5/4/1973 the National Commission on Fire Prevention and Control publishes America Burning identifying “the Nation’s fire problem is the indifference with which Americans confront the subject. Destructive fire takes a huge toll in lives, injuries, and property losses, yet there is no need to accept those losses with resignation. There are many measures that can be taken to reduce those losses significantly.”
St. Florian’s Feast Day is celebrated on May 4 every year; St. Florian is the patron saint of firefighters. “As a young Roman army commander, he refused to persecute Christians when ordered to do so. When asked why, he professed his own Christian faith. The Roman leaders, not amused, punished him by flaying him, burning him alive, and then throwing him into the Enns River with a millstone tied around his neck to drown.”
5/4/1851 a San Francisco, CA firefighter was trapped and died with four civilians in an iron shuttered building.
5/4/1867 three Chicago (IL) firefighters died while fighting a commercial fire on South Water Street during a structural collapse. The Fire Department responded to the fire at around 10:40 p.m. on May 3, and successfully contained the fire by 1:00 a.m. in the five-story brick building. Around 1:30 a.m. while firefighters were checking for extension on the first and second floors the eastern outer wall collapsed causing the first and second floors to fall into the basement; six firefighters were buried in the debris. Three firefighters were rescued.
5/4/1869 a Baltimore, MD firefighter “died as a result of injuries sustained April 17t , when he became impaled through his back on a spiked iron fence as the front wall of a burning building collapsed.”
5/4/1871 a Valparaiso, IN firefighter “died at the Freeman and Hawkin store fire while removing an awning, trapping him beneath.”
5/4/1900 a Manhattan, New York firefighter died as a result of injuries sustained the previous day, when he fell 25 feet from a ladder while operating at an alarm.
5/4/1910 a Peabody, MA firefighter died after being asphyxiated by smoke.
5/4/1951 a Dallas, TX firefighter died while fighting a house fire.
5/4/1978 a Chicago, IL firefighter died “while fighting a fire in two adjoining apartment buildings at 3110 West Taylor Street. He was ventilating the roof of one of the buildings amid thick smoke when he fell into an airshaft between the adjoining structures.”
5/4/2000 a Bluefield, WV firefighter died while fighting a residential structure fire. “He was part of a crew of three that responded on his company. Arriving companies found a working fire on the first and second floors of a 1½ -story wood frame house. He took command of the incident and ordered an attack line through the front door. After completing a 360-degree walk around the involved structure, he assisted with the deployment and advancement of a second attack line. The line was stretched to the first floor of the house and was used to control hot spots. He noticed an air leak on his SCBA. The leak was controlled by another firefighter inside the house, but he found that he was out of air and needed a new cylinder. He exited the house, spoke momentarily with the fire chief, and proceeded to his apparatus to get his cylinder changed. He kneeled at the truck to allow the driver/operator to replace his cylinder. The driver/operator asked him if he was okay, he responded that he needed a new cylinder, turned his head, and collapsed. Other firefighters and on-scene paramedics immediately came to his aid.”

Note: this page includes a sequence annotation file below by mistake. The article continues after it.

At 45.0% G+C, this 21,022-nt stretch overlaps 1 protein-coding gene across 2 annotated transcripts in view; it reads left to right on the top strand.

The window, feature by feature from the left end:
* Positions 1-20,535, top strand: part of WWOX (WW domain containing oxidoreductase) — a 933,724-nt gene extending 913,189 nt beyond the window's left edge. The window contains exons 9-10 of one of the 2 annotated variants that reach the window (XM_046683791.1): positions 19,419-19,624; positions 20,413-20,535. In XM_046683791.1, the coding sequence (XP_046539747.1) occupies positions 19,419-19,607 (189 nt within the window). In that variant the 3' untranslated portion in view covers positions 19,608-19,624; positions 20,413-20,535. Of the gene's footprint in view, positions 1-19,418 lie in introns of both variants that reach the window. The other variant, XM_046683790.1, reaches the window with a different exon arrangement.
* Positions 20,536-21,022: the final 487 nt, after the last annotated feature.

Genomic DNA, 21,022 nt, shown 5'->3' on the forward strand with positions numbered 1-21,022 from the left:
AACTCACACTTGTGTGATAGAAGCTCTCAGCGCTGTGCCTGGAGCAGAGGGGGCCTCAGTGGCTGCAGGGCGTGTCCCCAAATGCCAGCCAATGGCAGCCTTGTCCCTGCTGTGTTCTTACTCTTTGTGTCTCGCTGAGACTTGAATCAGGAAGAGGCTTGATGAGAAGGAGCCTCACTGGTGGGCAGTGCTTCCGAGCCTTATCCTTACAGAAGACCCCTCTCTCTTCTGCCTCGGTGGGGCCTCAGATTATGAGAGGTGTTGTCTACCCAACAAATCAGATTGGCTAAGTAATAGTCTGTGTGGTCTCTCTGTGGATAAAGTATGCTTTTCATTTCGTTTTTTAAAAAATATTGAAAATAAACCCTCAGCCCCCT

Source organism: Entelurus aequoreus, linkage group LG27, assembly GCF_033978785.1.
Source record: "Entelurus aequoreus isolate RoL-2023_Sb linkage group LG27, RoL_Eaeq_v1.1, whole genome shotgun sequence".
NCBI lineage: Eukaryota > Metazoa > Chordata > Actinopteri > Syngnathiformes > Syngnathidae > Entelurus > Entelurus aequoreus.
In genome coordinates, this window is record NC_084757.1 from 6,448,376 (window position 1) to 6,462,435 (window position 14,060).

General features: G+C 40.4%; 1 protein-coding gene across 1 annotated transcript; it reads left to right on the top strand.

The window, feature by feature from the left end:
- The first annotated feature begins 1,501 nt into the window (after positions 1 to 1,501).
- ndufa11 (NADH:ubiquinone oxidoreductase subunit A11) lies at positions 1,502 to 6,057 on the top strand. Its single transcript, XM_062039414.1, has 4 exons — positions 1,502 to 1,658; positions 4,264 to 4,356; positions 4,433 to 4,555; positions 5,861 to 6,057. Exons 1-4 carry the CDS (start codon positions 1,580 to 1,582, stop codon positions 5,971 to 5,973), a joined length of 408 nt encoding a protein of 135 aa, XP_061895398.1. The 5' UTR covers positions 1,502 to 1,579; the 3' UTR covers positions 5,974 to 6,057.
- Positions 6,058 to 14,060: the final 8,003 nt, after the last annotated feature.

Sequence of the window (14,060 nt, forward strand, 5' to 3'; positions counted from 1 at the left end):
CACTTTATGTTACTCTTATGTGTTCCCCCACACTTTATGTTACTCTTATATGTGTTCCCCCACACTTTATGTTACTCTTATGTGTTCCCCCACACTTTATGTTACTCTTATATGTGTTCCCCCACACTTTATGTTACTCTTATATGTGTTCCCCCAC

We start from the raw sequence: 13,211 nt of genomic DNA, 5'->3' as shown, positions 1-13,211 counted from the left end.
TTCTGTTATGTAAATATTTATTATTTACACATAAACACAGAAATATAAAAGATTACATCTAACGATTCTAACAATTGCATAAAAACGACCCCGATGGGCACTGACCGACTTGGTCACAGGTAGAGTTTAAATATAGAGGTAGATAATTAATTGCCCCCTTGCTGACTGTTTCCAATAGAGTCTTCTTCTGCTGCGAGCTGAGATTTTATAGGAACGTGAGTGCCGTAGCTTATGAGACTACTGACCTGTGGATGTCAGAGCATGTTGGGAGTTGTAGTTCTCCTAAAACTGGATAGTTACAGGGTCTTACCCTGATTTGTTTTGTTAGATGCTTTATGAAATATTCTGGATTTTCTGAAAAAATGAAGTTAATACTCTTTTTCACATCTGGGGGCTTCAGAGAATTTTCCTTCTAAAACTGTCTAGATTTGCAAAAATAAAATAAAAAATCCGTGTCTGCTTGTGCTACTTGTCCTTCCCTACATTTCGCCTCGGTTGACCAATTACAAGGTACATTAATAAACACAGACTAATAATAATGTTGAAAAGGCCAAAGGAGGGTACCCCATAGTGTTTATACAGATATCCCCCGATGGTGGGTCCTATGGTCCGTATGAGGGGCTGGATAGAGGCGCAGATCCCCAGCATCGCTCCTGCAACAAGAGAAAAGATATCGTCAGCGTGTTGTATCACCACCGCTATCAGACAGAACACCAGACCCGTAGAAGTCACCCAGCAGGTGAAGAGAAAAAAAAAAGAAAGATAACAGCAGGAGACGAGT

5/4/1988 First Interstate Bank fire in Los Angeles, CA started on the 12th floor of the 62-story fire-resistive hire-rise office building that rapidly spread upwards, eventually extending to the 16th floor. Smoke detectors started going off at around 10:30 p.m., after-business-hours, believed to be a false, security continued to deactivate the alarm. A sprinkler system was being installed but had not been completed. Sixty-four fire companies ten ambulances fifty-three Command Officers and a complement of 338 firefighters were used during the operation. There was one fatality. “The fire is of great technical significance because of the interior and exterior fire spread, the significant internal smoke spread, and the role of modern office environment materials and their arrangement in relation to fire growth and development.”
5/4/2013 a limo fire killed five on San Mateo Bridge, around 10:00 p.m. as flames burst out in the back of the 1999 Lincoln Town Car; the driver pulled over, and he and four of the women managed to escape, but the other five passengers remained trapped.
5/4/2013 Belgium, 350 were evacuated after a freight train carrying chemicals, including toxic chemical compound acrylonitrile, crashed and exploded; killing one and injuring seventeen others. The freight train derailed in northwestern Belgium near the city of Ghent.
5/4/2000 a wildland fire that started as a result of a controlled burn near Los Alamos, NM that destroyed 48,000 acre and left 400 families homeless and damaged several buildings at Los Alamos National Laboratory.
5/41930 Nashua, NH “more than 500 persons lost their homes in a conflagration which destroyed the southeastern section of Nashua.” “Starting in a wooden bridge across the Nashua River, the fire spread to the Nashua Building company lumber plant and from there to the thickly settled residential section.”
5/4/1930 Windsor, CT seven tons of tobacco ready for delivery was destroyed by a wildland fire.
5/4/1901 a fire destroyed several buildings in Willacoochee, GA.
5/4/1897 a fire in Paris bazaar at Rue Jean Goujon killed 200.
5/4/1887 the Villard Hotel in Brainerd, MN burned. The ninety-one guest along with the staff were able to escape the flames.